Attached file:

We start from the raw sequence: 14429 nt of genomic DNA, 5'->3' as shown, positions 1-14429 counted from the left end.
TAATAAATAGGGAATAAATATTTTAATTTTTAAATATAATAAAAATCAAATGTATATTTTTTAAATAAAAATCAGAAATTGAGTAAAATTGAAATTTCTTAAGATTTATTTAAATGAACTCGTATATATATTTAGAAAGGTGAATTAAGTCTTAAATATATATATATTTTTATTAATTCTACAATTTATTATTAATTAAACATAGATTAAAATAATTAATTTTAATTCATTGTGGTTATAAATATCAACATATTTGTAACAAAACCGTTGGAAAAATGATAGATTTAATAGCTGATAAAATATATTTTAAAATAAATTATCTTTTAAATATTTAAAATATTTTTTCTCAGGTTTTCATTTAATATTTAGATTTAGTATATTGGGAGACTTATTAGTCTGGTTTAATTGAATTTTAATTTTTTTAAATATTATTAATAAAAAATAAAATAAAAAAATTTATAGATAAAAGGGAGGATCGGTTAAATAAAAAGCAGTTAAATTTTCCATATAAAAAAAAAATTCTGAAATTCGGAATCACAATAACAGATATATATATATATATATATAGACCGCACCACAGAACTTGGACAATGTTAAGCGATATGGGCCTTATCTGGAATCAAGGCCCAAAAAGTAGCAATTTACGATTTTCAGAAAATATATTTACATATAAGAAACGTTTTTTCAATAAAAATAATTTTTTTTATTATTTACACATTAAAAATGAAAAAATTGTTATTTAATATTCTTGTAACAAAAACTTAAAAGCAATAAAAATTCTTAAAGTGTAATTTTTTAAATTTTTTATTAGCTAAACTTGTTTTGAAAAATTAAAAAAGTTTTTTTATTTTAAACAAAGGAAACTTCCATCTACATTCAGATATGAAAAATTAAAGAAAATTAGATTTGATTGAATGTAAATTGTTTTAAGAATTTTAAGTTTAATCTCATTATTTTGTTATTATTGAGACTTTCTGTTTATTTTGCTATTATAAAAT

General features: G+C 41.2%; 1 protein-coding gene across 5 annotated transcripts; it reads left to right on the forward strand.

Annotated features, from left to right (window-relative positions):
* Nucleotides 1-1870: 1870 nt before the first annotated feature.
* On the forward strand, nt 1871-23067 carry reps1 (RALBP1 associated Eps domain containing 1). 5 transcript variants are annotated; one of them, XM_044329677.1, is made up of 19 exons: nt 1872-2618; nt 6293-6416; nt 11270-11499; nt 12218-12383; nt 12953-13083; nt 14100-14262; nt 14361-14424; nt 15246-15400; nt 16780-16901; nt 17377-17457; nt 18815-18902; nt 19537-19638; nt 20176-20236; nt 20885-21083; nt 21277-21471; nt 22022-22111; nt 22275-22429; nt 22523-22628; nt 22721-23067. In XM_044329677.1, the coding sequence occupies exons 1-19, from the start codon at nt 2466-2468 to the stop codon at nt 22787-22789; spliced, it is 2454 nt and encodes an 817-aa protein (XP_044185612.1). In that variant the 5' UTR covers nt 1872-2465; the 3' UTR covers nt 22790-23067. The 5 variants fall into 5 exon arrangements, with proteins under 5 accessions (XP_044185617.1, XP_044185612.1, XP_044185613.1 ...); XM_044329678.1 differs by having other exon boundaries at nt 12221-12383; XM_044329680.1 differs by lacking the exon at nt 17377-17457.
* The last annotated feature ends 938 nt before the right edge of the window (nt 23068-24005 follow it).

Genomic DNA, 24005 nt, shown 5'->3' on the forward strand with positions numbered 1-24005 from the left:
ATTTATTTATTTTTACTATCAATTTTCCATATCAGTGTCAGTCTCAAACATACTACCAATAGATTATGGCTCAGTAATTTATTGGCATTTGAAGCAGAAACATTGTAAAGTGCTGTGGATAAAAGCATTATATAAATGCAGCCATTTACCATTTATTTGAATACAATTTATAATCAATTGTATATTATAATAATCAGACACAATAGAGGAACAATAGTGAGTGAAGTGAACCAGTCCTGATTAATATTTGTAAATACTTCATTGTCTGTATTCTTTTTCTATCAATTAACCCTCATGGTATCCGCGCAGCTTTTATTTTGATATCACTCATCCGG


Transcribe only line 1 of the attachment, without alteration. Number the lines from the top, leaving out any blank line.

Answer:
We start from the raw sequence: 14429 nt of genomic DNA, 5'->3' as shown, positions 1-14429 counted from the left end.